• Secret #6: Cloak Your Home Page – For bots only, drop tracking tags and other superfluous parameters from the URLs of your links. Or, if you have search engine friendly versions of your secondary level pages, link to them instead. Use "user agent" detection and don’t "noarchive" the pages to obscure what you’re doing. Don’t mess with the content of the page – that gets into dangerous "black hat" territory.
  • Secret #7: Link Build Your Existing Links — Mine your existing backlinks for opportunities to revise the anchor text. Pull some favors with friends who link to you. It helps to be a blogger when reaching out to other bloggers. He lists two great tools to help with this:
    • WeBuildPages’ Neat-o Tool (
    • SEOBook’s Backlink Analyzer (

Bonus Tips: Site owners can display all of their supplemental results by doing a search for [- *** -qerdafjadfs]. Use "Sticky" posts to improve keyword prominence on your blog. On your blog, define unique title tags that aren’t just based the post titles ("SEO Title Tag" WordPress plugin). Participate on Mark Cuban’s blog ( It doesn’t "nofollow" comments! (Note: Add value to the discussion, don’t spam).

Shari Thurow followed Stephan and shared the following tips:

  • Tip 1: Take a class: Shari says taking a class made her a better SEO. She recommends taking the class Organization of Information or Information Organization Access.
  • Tip 2: Read These Two Articles:
    • J.M.Bates’s "The design of browsing and berrypicking techniques for the on-line search interface.": Search is not a linear process. Shari says this article taught her that search encompasses more than just query behavior. Search encrusts a wide variety of behaviors, including but not limited to, queries. Refining, expanding, foraging, pogo-sticking, browsing, scanning and reading.
    • Michael Buckland’s "What is a document?": Article taught her that not all "documents" are text based. Is King Tut’s mummy a document? Taught her the limitations of many content management systems.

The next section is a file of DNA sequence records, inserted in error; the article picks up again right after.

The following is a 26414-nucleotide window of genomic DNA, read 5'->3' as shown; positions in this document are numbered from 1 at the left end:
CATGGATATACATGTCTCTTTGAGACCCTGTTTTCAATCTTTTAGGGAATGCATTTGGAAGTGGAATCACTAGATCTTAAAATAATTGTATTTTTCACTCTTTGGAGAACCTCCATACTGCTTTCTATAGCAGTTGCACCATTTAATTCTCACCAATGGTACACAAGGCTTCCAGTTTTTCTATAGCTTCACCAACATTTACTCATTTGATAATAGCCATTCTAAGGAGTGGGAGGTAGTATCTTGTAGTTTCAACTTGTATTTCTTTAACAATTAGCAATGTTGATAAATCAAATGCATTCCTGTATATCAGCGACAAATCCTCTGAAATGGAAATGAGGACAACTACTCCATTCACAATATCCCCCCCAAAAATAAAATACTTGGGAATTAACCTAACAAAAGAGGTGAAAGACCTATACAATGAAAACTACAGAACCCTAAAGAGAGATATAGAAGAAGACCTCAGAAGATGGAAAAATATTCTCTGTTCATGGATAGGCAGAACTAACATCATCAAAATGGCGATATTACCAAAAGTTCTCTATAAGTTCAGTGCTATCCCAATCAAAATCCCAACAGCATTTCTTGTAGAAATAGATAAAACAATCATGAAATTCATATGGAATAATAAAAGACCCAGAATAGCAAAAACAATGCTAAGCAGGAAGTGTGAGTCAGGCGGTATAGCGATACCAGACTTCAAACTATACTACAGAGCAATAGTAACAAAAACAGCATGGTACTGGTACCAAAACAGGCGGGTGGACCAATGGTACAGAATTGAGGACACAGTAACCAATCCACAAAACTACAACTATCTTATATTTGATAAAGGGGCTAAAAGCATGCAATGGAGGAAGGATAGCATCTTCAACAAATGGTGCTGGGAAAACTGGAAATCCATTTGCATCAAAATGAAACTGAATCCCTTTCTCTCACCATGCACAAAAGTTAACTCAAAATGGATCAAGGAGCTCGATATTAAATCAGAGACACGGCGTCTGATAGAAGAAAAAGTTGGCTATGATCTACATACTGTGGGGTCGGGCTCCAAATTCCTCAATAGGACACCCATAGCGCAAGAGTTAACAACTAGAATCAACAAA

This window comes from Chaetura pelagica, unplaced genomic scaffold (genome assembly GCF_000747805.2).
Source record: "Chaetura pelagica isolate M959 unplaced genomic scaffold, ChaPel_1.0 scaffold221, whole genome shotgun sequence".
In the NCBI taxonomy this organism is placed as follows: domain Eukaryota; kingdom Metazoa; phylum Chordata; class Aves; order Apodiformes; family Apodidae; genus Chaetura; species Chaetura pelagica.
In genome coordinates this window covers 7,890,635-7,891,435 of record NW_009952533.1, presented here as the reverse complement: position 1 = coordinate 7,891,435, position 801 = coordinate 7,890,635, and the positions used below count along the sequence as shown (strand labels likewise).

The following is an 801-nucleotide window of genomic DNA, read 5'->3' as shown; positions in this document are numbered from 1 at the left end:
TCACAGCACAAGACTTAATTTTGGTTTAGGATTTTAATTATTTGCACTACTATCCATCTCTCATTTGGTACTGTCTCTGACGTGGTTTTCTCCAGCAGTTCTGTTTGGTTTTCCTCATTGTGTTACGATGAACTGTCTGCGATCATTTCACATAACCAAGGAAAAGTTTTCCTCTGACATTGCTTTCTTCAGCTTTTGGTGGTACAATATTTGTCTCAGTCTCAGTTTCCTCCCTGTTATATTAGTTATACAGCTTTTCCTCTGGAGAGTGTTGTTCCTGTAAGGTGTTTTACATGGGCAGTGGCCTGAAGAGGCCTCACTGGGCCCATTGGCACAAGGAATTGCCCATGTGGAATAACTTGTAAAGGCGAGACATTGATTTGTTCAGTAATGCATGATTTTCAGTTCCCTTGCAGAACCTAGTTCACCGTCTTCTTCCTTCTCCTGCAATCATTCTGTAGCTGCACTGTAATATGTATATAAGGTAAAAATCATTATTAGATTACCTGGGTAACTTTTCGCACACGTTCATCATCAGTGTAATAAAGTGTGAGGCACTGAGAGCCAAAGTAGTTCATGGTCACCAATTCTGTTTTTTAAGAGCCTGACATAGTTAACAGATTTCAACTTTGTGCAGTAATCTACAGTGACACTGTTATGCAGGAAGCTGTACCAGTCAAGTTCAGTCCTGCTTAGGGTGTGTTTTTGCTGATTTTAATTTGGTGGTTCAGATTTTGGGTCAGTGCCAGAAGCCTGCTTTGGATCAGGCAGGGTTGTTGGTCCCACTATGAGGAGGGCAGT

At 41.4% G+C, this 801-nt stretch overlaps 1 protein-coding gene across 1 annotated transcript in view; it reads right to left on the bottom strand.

Shari ends that you can gather as many tips as you like but you have to move beyond the cat and mouse mentality. As advanced searchers we have to evolve. Don’t be afraid to read articles.

Mikkel took the stage and offered to simply give attendees Matt Cutts’ phone number. Sadly, he was kidding. (C’mon, Matt. I promise only to call a few times a week.) Instead, he spoke about content creation and stated one of the biggest challenges to search engine optimization is to create original quality content for all the keywords you want to rank for. So, he asked, why not do it like the engines and make it computer generated?

I know this happened a month ago, but I do believe I winced the moment that question came out of his mouth. In fact, I’m wincing right now

Mikkel argued that computer generated writing is here to stay and that it’s going to get bigger. Computer generated writing is all about randomizing phrases and word replacements. Try and recall the 10 million spam messages you got this morning. Kind of like that.

Mikkel said computer generated content can be used for cloaking sites, developing great keyword rich filler text, to create foreign language sites, data feeds, etc. If don’t right, Mikkel told the audience that the text that comes out won’t look much more silly than the average blog. Dude! I can see you!

[Side note: I don’t know what was going on in SMX but it was seriously two days of Let’s Pick on the Bloggers. I cannot count the many shocked and exacerbated looks Matt McGee and I gave one another. The many speakers who took blogger potshots did realize we were all sitting in the front row, right? Maybe we need blogger hats and blogger T-shirts or something.]

Mikkel used the idea of Markov Chains to further confuse us explain his points about computer generated content. If you understand what Markov Chains are then you’re about 3 levels above me. All I know is Mikkel instructed attendees to use them to adjust content keyword densities, blend with other methods of automated content and to create keyword-based cross-linking. Basically, from what I understood, using Markov Chains helps your generated text to have the same "footprints" and grammar structure as non-generated text. [Feel free to comment and school me on Markov Chains. You won’t hurt my feelings.]